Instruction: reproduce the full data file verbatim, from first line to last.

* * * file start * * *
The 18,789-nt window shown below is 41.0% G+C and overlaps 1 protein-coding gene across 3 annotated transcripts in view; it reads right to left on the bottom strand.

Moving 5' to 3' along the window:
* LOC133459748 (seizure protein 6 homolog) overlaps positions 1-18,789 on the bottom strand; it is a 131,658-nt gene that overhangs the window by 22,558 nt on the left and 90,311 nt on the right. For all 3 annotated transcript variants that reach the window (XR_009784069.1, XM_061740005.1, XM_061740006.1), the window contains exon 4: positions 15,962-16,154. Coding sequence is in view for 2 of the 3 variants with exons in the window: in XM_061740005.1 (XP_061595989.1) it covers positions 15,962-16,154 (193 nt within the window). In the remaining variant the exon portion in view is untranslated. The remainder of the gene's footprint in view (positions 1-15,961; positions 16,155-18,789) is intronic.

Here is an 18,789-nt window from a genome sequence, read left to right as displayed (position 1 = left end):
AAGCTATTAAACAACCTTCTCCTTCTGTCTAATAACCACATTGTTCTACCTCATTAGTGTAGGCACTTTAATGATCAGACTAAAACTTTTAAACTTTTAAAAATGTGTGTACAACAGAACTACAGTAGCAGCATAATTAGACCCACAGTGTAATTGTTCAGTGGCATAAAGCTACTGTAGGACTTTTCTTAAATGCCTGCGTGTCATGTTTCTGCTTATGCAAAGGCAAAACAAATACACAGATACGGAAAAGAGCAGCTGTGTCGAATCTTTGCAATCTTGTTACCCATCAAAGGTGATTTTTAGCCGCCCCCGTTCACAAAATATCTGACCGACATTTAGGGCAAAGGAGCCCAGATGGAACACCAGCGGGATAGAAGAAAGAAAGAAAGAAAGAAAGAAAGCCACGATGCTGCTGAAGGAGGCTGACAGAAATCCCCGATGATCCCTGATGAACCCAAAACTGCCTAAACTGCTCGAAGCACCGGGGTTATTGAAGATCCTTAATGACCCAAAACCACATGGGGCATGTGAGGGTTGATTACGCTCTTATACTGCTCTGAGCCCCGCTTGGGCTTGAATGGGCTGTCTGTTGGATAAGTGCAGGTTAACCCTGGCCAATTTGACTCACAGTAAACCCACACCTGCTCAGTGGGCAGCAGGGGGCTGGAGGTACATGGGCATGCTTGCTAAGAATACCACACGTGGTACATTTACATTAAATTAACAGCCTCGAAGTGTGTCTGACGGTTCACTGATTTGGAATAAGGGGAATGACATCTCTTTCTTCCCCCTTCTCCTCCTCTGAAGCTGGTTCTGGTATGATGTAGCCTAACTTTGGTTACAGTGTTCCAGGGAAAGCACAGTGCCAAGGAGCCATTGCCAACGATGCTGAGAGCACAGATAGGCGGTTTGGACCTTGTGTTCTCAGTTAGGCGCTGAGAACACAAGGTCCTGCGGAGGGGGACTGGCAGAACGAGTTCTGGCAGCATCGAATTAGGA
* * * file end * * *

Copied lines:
The 18,789-nt window shown below is 41.0% G+C and overlaps 1 protein-coding gene across 3 annotated transcripts in view; it reads right to left on the bottom strand.

Moving 5' to 3' along the window:
* LOC133459748 (seizure protein 6 homolog) overlaps positions 1-18,789 on the bottom strand; it is a 131,658-nt gene that overhangs the window by 22,558 nt on the left and 90,311 nt on the right. For all 3 annotated transcript variants that reach the window (XR_009784069.1, XM_061740005.1, XM_061740006.1), the window contains exon 4: positions 15,962-16,154. Coding sequence is in view for 2 of the 3 variants with exons in the window: in XM_061740005.1 (XP_061595989.1) it covers positions 15,962-16,154 (193 nt within the window). In the remaining variant the exon portion in view is untranslated. The remainder of the gene's footprint in view (positions 1-15,961; positions 16,155-18,789) is intronic.

Here is an 18,789-nt window from a genome sequence, read left to right as displayed (position 1 = left end):
AAGCTATTAAACAACCTTCTCCTTCTGTCTAATAACCACATTGTTCTACCTCATTAGTGTAGGCACTTTAATGATCAGACTAAAACTTTTAAACTTTTAAAAATGTGTGTACAACAGAACTACAGTAGCAGCATAATTAGACCCACAGTGTAATTGTTCAGTGGCATAAAGCTACTGTAGGACTTTTCTTAAATGCCTGCGTGTCATGTTTCTGCTTATGCAAAGGCAAAACAAATACACAGATACGGAAAAGAGCAGCTGTGTCGAATCTTTGCAATCTTGTTACCCATCAAAGGTGATTTTTAGCCGCCCCCGTTCACAAAATATCTGACCGACATTTAGGGCAAAGGAGCCCAGATGGAACACCAGCGGGATAGAAGAAAGAAAGAAAGAAAGAAAGAAAGCCACGATGCTGCTGAAGGAGGCTGACAGAAATCCCCGATGATCCCTGATGAACCCAAAACTGCCTAAACTGCTCGAAGCACCGGGGTTATTGAAGATCCTTAATGACCCAAAACCACATGGGGCATGTGAGGGTTGATTACGCTCTTATACTGCTCTGAGCCCCGCTTGGGCTTGAATGGGCTGTCTGTTGGATAAGTGCAGGTTAACCCTGGCCAATTTGACTCACAGTAAACCCACACCTGCTCAGTGGGCAGCAGGGGGCTGGAGGTACATGGGCATGCTTGCTAAGAATACCACACGTGGTACATTTACATTAAATTAACAGCCTCGAAGTGTGTCTGACGGTTCACTGATTTGGAATAAGGGGAATGACATCTCTTTCTTCCCCCTTCTCCTCCTCTGAAGCTGGTTCTGGTATGATGTAGCCTAACTTTGGTTACAGTGTTCCAGGGAAAGCACAGTGCCAAGGAGCCATTGCCAACGATGCTGAGAGCACAGATAGGCGGTTTGGACCTTGTGTTCTCAGTTAGGCGCTGAGAACACAAGGTCCTGCGGAGGGGGACTGGCAGAACGAGTTCTGGCAGCATCGAATTAGGA